By: Caprise Perrineau, CHAIM Centre
The Student HEALtH Challenge which ended Saturday, March. 18th was only a glimpse of what is possible.
Students from Carleton University, Michigan State University and University of Saskatchewan and within diverse disciplines worked in groups and collaborated to develop the best approach to the critical global health issue, antibiotic resistance (AMR). After a month of intensive research and team collaboration each team created a strategy to tackle this very urgent issue.
But what makes this challenge so great?
First, involving students from across disciplines and regions broadens the scope of which students view the issue. While a biology student may be interested in what makes microbes resistant and how resistance transfers at the genetic level, a law student may consider how policy changes affect the way different countries restrict antimicrobials. With these perspectives, students are capable to developing a well – rounded approach that acknowledges the intricacies of this global health issue.
Secondly, students adopt and spread the One Wellness mindset. Unfortunately, One Wellness is not a concept taught in class. Rather it is a learned way of thinking that curves away from a narrow, one sided perspective and forces individuals to consider the effects on external factors such as the environment, and wildlife.
Shiney, from the University of Saskatchewan stated, “… I think it encouraged me to always question what I am thinking…” She now, considers whether her thoughts encompass the many aspects of our world. Many students found it enlightening to finally understand how human lives are interwoven with wildlife and environment. Therefore, applying the One Wellness approach to antibiotic resistance is an efficient of informing others of the domino effect of simple yet nonsensical actions. A common mistake is failing to complete, enhancing antibiotic resistance in humans.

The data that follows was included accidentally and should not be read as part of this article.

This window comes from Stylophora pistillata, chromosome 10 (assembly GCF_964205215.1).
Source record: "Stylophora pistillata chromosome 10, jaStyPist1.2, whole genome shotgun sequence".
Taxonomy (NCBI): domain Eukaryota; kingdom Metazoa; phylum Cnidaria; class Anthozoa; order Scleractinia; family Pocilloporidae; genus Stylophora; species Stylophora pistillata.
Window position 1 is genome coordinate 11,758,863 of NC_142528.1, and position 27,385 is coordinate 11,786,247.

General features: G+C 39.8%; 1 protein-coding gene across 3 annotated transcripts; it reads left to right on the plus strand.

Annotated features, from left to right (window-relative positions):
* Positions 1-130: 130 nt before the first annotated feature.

These students can apply this process of thinking to other aspects of their lives and even share it with family, friends, co – workers and professors in the hopes teaching others how their actions may have a greater effect than what meets the eye.
Lastly, an overwhelming number of students believe projects like the Student HEALtH Challenge is a fantastic way to get young people involved in global health issues. With some time, research and collaboration, students developed innovative strategies to tackle antimicrobial resistance. Devin from Michigan State University explained, “Learning to work with individuals from other countries and universities is a valuable skill for anyone in any field.” He goes on to say that this is a great way to tackle such intricate and complicated issues, such as AMR.
They challenged current policies that impede progress and offered a glimpse of barriers such as extreme poverty and lack of economic resources that make this issue so difficult to overcome. But most importantly, students experience AMR with ‘fresh eyes’ and share new, intriguing perspectives and solutions that should not be ignored.
It is our hope that the Student HEALtH Challenge and similar projects continue to grow in awareness and students become excited to be the advocates for innovative global health development.